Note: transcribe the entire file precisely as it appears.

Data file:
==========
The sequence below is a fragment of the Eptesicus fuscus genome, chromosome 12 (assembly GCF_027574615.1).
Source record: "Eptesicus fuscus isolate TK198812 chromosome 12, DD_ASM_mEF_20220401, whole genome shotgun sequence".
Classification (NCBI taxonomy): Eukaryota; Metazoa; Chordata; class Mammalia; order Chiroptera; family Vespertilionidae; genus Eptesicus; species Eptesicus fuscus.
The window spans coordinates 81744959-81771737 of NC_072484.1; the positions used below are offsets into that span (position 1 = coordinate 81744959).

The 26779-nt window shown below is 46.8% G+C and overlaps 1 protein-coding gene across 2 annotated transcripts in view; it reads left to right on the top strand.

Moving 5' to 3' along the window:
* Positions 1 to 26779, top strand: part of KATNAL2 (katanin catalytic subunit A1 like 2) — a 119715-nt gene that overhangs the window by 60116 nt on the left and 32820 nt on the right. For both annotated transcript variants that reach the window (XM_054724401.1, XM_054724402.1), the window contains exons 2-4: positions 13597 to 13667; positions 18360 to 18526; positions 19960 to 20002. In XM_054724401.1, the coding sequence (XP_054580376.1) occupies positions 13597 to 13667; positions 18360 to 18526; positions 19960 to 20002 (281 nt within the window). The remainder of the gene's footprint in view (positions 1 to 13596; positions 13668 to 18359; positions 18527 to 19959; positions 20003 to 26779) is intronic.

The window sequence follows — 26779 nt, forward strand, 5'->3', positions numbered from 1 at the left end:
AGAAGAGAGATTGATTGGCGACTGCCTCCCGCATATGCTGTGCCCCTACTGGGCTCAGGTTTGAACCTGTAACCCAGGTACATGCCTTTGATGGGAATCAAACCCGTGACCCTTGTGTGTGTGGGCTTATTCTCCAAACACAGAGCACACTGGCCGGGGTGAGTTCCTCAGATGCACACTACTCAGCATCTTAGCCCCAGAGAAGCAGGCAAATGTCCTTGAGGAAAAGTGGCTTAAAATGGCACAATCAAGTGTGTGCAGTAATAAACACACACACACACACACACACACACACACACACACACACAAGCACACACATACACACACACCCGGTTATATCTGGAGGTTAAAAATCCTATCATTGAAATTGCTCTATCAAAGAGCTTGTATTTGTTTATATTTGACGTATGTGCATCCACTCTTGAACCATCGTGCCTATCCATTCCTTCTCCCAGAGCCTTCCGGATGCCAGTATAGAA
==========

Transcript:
The sequence below is a fragment of the Eptesicus fuscus genome, chromosome 12 (assembly GCF_027574615.1).
Source record: "Eptesicus fuscus isolate TK198812 chromosome 12, DD_ASM_mEF_20220401, whole genome shotgun sequence".
Classification (NCBI taxonomy): Eukaryota; Metazoa; Chordata; class Mammalia; order Chiroptera; family Vespertilionidae; genus Eptesicus; species Eptesicus fuscus.
The window spans coordinates 81744959-81771737 of NC_072484.1; the positions used below are offsets into that span (position 1 = coordinate 81744959).

The 26779-nt window shown below is 46.8% G+C and overlaps 1 protein-coding gene across 2 annotated transcripts in view; it reads left to right on the top strand.

Moving 5' to 3' along the window:
* Positions 1 to 26779, top strand: part of KATNAL2 (katanin catalytic subunit A1 like 2) — a 119715-nt gene that overhangs the window by 60116 nt on the left and 32820 nt on the right. For both annotated transcript variants that reach the window (XM_054724401.1, XM_054724402.1), the window contains exons 2-4: positions 13597 to 13667; positions 18360 to 18526; positions 19960 to 20002. In XM_054724401.1, the coding sequence (XP_054580376.1) occupies positions 13597 to 13667; positions 18360 to 18526; positions 19960 to 20002 (281 nt within the window). The remainder of the gene's footprint in view (positions 1 to 13596; positions 13668 to 18359; positions 18527 to 19959; positions 20003 to 26779) is intronic.

The window sequence follows — 26779 nt, forward strand, 5'->3', positions numbered from 1 at the left end:
AGAAGAGAGATTGATTGGCGACTGCCTCCCGCATATGCTGTGCCCCTACTGGGCTCAGGTTTGAACCTGTAACCCAGGTACATGCCTTTGATGGGAATCAAACCCGTGACCCTTGTGTGTGTGGGCTTATTCTCCAAACACAGAGCACACTGGCCGGGGTGAGTTCCTCAGATGCACACTACTCAGCATCTTAGCCCCAGAGAAGCAGGCAAATGTCCTTGAGGAAAAGTGGCTTAAAATGGCACAATCAAGTGTGTGCAGTAATAAACACACACACACACACACACACACACACACACACACACACAAGCACACACATACACACACACCCGGTTATATCTGGAGGTTAAAAATCCTATCATTGAAATTGCTCTATCAAAGAGCTTGTATTTGTTTATATTTGACGTATGTGCATCCACTCTTGAACCATCGTGCCTATCCATTCCTTCTCCCAGAGCCTTCCGGATGCCAGTATAGAA